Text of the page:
18:10 GMT27 September 2020
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    The United Kingdom has implemented social-distancing measures to combat the spread of coronavirus (Covid-19) and prevent overloading of patients onto the National Health Service. Due to existing food insecurity and the reliance on food banks and school lunches before the lockdown, many of Britain's poorest are at breaking point.

    Nearly a fifth of UK households with children have been unable to access food in the last five weeks, according to data from The Food Foundations seen exclusively by The Observer on Sunday.

    This marks almost a doubling of those facing food insecurity since the lockdown began on 23 March, with the strain primarily being on homes with large families, single-parents, and disabled children.

    According to the data, 30% of lone parents, 46% of parents with a disabled child are vulnerable to a lack of food availability and are finding it difficult to meet basic nutritional needs.

    Of the 621,000 children who were able to access free breakfast clubs before the pandemic, only 136,000 are now being provided with an alternative.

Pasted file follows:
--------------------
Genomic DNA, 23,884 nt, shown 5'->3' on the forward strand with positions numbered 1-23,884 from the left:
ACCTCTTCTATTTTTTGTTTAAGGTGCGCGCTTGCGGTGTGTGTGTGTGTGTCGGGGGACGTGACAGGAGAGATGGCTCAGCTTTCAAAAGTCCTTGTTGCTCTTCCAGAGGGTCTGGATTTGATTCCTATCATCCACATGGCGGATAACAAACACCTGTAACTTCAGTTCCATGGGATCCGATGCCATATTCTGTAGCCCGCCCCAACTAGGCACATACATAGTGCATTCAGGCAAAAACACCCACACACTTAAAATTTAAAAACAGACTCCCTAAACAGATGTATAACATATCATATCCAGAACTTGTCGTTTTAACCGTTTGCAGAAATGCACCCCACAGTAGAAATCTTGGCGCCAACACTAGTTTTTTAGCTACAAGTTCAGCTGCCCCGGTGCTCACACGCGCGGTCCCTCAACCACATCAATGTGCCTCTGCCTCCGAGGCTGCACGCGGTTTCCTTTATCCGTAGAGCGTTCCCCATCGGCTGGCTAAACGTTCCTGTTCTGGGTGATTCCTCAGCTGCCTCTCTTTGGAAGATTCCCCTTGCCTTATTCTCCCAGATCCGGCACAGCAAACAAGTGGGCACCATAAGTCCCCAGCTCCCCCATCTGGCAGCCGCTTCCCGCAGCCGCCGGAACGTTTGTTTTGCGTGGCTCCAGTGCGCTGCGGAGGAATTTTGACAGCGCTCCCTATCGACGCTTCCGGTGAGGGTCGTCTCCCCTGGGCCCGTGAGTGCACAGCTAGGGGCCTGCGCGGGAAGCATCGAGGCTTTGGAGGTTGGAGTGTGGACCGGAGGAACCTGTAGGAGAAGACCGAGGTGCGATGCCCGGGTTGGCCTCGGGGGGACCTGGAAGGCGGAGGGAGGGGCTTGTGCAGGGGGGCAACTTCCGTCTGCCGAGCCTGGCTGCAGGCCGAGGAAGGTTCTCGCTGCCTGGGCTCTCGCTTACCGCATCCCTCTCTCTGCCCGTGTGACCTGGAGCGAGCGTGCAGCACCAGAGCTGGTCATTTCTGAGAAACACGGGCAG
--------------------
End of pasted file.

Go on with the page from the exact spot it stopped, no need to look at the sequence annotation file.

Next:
31% of children entitled to free school meals are also not receiving a substitute, with more than 500,000 children being left behind.

    Many families rely on school-provided breakfasts and lunches to provide daily and with educational institutions close across the country due to the national lockdown, poorer families are being the hardest hit.

    So far the government's scheme of providing children with £15 a week vouchers until schools can open again has seen many parents fall through and unable to download the vouchers or redeem them at supermarkets.

    The Food Foundation urged the government to introduce a series of measures including an emergency income support scheme, the doubling of child benefits, and for fortnightly social security payments.

    “The government needs to move fast to protect vulnerable children and make them a priority. Having access to a nutritious diet is a basic human right. Struggling families need money in their pockets now and we need government to look urgently at income support and child benefits to provide solutions", said Anna Taylor, executive director of the Food Foundation.

    Food banks have also been overwhelmed as the lockdown continues, with the Trussell Trust reporting on Friday an 81% rise in people requiring emergency food parcels in March compared to the same month a year ago.

    The spike in demand for children using food-bank services has experienced a 121% increase. Reports by the Independent Food Network corroborate the spike with data revealing a 59% increase for emergency food support from February to March.


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    coronavirus, COVID-19, poverty, hungry children, Food Banks
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